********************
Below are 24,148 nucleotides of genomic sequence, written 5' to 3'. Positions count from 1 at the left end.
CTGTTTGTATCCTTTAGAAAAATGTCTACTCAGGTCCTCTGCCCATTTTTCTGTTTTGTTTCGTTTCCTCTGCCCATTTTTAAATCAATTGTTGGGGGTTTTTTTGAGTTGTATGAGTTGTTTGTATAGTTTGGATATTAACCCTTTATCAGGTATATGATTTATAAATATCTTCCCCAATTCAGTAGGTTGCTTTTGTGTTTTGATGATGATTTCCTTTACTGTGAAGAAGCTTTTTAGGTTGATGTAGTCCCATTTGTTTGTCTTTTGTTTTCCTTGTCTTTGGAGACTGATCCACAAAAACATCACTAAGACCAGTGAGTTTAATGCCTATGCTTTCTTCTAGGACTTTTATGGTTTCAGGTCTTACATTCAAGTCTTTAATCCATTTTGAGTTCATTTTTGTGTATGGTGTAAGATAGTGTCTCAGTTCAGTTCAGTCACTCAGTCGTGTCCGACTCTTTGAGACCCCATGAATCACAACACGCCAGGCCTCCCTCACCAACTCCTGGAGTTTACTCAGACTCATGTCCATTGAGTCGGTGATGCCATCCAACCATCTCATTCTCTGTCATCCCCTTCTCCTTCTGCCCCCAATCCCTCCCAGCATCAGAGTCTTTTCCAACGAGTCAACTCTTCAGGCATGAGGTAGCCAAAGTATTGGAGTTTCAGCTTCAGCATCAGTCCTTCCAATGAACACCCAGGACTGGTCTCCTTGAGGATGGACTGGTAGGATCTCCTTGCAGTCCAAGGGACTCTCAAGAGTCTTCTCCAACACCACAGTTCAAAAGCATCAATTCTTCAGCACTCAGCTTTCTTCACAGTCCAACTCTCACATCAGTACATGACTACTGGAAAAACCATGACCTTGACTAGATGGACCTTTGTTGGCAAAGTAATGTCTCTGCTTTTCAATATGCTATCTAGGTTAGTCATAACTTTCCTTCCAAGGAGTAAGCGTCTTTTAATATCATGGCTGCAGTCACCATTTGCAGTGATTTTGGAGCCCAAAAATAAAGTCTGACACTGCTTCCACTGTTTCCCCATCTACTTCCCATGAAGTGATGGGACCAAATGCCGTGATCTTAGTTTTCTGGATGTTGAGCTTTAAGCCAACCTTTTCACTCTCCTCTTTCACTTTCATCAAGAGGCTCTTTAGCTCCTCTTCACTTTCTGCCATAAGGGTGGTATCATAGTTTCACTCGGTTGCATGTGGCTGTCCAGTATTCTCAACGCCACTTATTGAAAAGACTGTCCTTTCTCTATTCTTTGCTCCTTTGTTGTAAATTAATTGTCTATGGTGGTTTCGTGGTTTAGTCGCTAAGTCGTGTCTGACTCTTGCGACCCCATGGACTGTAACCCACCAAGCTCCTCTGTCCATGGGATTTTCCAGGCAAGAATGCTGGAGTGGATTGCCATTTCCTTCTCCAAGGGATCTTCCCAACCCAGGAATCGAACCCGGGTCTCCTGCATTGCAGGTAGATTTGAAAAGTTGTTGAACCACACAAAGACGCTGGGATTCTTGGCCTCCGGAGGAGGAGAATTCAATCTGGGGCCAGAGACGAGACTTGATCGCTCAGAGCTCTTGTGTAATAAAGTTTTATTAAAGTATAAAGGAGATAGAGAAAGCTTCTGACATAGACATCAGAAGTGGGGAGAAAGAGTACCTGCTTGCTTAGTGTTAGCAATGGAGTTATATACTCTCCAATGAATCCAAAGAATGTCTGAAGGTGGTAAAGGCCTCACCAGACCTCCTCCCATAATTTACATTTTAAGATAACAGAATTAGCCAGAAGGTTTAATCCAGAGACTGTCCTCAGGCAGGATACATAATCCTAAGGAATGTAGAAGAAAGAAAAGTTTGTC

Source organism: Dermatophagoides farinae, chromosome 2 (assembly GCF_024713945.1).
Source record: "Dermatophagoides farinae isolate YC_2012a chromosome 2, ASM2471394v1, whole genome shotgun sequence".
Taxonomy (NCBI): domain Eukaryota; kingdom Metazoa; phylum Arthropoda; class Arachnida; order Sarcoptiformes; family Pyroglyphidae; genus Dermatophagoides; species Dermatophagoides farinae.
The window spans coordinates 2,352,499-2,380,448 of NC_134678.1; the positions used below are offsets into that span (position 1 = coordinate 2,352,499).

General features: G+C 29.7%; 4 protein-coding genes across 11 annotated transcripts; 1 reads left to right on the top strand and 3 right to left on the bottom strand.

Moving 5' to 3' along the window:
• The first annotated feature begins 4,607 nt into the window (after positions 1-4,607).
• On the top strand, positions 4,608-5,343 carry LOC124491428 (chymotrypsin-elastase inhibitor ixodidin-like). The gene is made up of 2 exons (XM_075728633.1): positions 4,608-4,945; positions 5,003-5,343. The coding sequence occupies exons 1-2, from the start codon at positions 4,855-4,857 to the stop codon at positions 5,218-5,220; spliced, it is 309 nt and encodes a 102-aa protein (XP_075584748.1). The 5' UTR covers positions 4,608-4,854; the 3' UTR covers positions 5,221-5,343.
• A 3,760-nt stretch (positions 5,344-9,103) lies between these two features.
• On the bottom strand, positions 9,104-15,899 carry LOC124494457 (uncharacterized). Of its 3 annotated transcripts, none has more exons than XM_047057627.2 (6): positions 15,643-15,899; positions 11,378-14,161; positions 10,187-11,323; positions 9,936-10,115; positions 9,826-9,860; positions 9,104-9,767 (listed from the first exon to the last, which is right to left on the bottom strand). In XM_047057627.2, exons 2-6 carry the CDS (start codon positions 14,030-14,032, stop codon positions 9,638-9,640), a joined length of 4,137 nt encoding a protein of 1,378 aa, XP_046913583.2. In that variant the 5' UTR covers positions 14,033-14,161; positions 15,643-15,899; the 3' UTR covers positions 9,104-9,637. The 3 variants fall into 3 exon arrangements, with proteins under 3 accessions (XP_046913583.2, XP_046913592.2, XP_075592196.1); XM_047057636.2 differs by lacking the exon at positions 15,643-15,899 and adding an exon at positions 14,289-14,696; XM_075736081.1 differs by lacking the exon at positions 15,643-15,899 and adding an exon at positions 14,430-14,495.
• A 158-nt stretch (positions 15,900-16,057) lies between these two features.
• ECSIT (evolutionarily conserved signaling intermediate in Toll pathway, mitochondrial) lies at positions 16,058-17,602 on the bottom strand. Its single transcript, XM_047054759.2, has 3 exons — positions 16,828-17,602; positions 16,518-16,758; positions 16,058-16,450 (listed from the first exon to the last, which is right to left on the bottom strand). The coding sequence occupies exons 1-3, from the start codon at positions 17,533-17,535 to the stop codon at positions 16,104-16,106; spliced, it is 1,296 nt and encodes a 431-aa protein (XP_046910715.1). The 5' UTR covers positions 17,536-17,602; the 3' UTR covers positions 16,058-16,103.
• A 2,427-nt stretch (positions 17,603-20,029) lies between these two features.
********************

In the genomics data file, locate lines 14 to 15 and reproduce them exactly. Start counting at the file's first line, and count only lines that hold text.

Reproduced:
• ECSIT (evolutionarily conserved signaling intermediate in Toll pathway, mitochondrial) lies at positions 16,058-17,602 on the bottom strand. Its single transcript, XM_047054759.2, has 3 exons — positions 16,828-17,602; positions 16,518-16,758; positions 16,058-16,450 (listed from the first exon to the last, which is right to left on the bottom strand). The coding sequence occupies exons 1-3, from the start codon at positions 17,533-17,535 to the stop codon at positions 16,104-16,106; spliced, it is 1,296 nt and encodes a 431-aa protein (XP_046910715.1). The 5' UTR covers positions 17,536-17,602; the 3' UTR covers positions 16,058-16,103.
• A 2,427-nt stretch (positions 17,603-20,029) lies between these two features.